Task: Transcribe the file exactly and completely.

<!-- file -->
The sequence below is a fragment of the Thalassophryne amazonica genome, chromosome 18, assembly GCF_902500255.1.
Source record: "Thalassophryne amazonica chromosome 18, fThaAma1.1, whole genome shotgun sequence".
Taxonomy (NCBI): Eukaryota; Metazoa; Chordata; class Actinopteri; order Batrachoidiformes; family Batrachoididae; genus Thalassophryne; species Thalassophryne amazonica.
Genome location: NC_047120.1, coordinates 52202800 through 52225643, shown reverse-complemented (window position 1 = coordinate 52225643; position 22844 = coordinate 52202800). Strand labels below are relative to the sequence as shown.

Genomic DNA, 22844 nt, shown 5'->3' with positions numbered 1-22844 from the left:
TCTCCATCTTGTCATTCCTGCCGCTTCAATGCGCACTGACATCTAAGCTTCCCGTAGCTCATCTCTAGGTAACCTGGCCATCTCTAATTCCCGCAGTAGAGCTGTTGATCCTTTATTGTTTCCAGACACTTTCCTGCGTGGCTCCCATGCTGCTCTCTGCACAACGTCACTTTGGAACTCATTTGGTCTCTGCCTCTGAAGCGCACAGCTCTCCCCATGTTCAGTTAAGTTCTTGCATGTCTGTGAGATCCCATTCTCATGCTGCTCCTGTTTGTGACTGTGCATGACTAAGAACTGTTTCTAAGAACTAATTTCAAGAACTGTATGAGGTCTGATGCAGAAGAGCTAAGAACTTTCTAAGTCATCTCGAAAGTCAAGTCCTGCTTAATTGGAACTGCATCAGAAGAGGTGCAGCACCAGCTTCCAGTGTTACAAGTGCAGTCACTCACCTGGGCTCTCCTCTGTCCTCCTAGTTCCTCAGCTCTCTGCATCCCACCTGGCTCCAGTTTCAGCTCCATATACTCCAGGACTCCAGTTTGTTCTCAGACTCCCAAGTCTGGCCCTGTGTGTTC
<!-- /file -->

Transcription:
The sequence below is a fragment of the Thalassophryne amazonica genome, chromosome 18, assembly GCF_902500255.1.
Source record: "Thalassophryne amazonica chromosome 18, fThaAma1.1, whole genome shotgun sequence".
Taxonomy (NCBI): Eukaryota; Metazoa; Chordata; class Actinopteri; order Batrachoidiformes; family Batrachoididae; genus Thalassophryne; species Thalassophryne amazonica.
Genome location: NC_047120.1, coordinates 52202800 through 52225643, shown reverse-complemented (window position 1 = coordinate 52225643; position 22844 = coordinate 52202800). Strand labels below are relative to the sequence as shown.

Genomic DNA, 22844 nt, shown 5'->3' with positions numbered 1-22844 from the left:
TCTCCATCTTGTCATTCCTGCCGCTTCAATGCGCACTGACATCTAAGCTTCCCGTAGCTCATCTCTAGGTAACCTGGCCATCTCTAATTCCCGCAGTAGAGCTGTTGATCCTTTATTGTTTCCAGACACTTTCCTGCGTGGCTCCCATGCTGCTCTCTGCACAACGTCACTTTGGAACTCATTTGGTCTCTGCCTCTGAAGCGCACAGCTCTCCCCATGTTCAGTTAAGTTCTTGCATGTCTGTGAGATCCCATTCTCATGCTGCTCCTGTTTGTGACTGTGCATGACTAAGAACTGTTTCTAAGAACTAATTTCAAGAACTGTATGAGGTCTGATGCAGAAGAGCTAAGAACTTTCTAAGTCATCTCGAAAGTCAAGTCCTGCTTAATTGGAACTGCATCAGAAGAGGTGCAGCACCAGCTTCCAGTGTTACAAGTGCAGTCACTCACCTGGGCTCTCCTCTGTCCTCCTAGTTCCTCAGCTCTCTGCATCCCACCTGGCTCCAGTTTCAGCTCCATATACTCCAGGACTCCAGTTTGTTCTCAGACTCCCAAGTCTGGCCCTGTGTGTTC